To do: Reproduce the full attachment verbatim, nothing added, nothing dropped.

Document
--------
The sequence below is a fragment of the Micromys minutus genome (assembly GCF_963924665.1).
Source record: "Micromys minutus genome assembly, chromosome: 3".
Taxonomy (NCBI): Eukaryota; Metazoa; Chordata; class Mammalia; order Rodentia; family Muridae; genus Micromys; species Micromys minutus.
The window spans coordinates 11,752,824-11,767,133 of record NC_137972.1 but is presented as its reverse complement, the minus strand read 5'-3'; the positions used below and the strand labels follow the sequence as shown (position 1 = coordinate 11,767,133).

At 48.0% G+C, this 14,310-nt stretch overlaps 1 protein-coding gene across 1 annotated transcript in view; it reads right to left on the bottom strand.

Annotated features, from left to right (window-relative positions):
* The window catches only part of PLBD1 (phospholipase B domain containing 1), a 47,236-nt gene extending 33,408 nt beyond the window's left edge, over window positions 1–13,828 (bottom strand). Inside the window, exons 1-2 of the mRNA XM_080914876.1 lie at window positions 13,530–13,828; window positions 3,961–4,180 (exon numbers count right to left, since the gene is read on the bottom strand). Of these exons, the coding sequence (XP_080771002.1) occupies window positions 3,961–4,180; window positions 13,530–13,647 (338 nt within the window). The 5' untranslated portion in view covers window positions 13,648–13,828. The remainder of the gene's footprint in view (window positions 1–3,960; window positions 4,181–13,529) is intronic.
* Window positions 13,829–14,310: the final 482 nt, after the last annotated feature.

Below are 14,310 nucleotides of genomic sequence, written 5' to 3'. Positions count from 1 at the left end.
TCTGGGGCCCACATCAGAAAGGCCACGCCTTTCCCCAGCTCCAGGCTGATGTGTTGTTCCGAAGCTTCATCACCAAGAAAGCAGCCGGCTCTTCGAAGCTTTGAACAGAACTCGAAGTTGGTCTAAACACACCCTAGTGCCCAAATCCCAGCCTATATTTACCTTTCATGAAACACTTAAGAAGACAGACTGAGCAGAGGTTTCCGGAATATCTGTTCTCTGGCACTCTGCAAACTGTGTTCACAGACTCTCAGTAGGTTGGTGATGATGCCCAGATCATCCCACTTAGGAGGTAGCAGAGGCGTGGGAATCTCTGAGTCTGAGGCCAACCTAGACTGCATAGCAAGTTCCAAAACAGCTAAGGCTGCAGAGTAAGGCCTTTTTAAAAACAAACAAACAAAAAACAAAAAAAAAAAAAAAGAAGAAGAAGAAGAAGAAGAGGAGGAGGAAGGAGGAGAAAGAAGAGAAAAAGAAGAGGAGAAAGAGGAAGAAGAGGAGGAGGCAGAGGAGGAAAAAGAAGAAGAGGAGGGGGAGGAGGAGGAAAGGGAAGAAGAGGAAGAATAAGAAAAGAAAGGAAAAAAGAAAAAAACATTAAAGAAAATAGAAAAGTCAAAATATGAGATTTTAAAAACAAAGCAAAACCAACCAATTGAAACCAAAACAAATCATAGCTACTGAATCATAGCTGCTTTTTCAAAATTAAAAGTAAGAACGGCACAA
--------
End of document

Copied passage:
The sequence below is a fragment of the Micromys minutus genome (assembly GCF_963924665.1).
Source record: "Micromys minutus genome assembly, chromosome: 3".
Taxonomy (NCBI): Eukaryota; Metazoa; Chordata; class Mammalia; order Rodentia; family Muridae; genus Micromys; species Micromys minutus.
The window spans coordinates 11,752,824-11,767,133 of record NC_137972.1 but is presented as its reverse complement, the minus strand read 5'-3'; the positions used below and the strand labels follow the sequence as shown (position 1 = coordinate 11,767,133).

At 48.0% G+C, this 14,310-nt stretch overlaps 1 protein-coding gene across 1 annotated transcript in view; it reads right to left on the bottom strand.

Annotated features, from left to right (window-relative positions):
* The window catches only part of PLBD1 (phospholipase B domain containing 1), a 47,236-nt gene extending 33,408 nt beyond the window's left edge, over window positions 1–13,828 (bottom strand). Inside the window, exons 1-2 of the mRNA XM_080914876.1 lie at window positions 13,530–13,828; window positions 3,961–4,180 (exon numbers count right to left, since the gene is read on the bottom strand). Of these exons, the coding sequence (XP_080771002.1) occupies window positions 3,961–4,180; window positions 13,530–13,647 (338 nt within the window). The 5' untranslated portion in view covers window positions 13,648–13,828. The remainder of the gene's footprint in view (window positions 1–3,960; window positions 4,181–13,529) is intronic.
* Window positions 13,829–14,310: the final 482 nt, after the last annotated feature.

Below are 14,310 nucleotides of genomic sequence, written 5' to 3'. Positions count from 1 at the left end.
TCTGGGGCCCACATCAGAAAGGCCACGCCTTTCCCCAGCTCCAGGCTGATGTGTTGTTCCGAAGCTTCATCACCAAGAAAGCAGCCGGCTCTTCGAAGCTTTGAACAGAACTCGAAGTTGGTCTAAACACACCCTAGTGCCCAAATCCCAGCCTATATTTACCTTTCATGAAACACTTAAGAAGACAGACTGAGCAGAGGTTTCCGGAATATCTGTTCTCTGGCACTCTGCAAACTGTGTTCACAGACTCTCAGTAGGTTGGTGATGATGCCCAGATCATCCCACTTAGGAGGTAGCAGAGGCGTGGGAATCTCTGAGTCTGAGGCCAACCTAGACTGCATAGCAAGTTCCAAAACAGCTAAGGCTGCAGAGTAAGGCCTTTTTAAAAACAAACAAACAAAAAACAAAAAAAAAAAAAAAGAAGAAGAAGAAGAAGAAGAGGAGGAGGAAGGAGGAGAAAGAAGAGAAAAAGAAGAGGAGAAAGAGGAAGAAGAGGAGGAGGCAGAGGAGGAAAAAGAAGAAGAGGAGGGGGAGGAGGAGGAAAGGGAAGAAGAGGAAGAATAAGAAAAGAAAGGAAAAAAGAAAAAAACATTAAAGAAAATAGAAAAGTCAAAATATGAGATTTTAAAAACAAAGCAAAACCAACCAATTGAAACCAAAACAAATCATAGCTACTGAATCATAGCTGCTTTTTCAAAATTAAAAGTAAGAACGGCACAA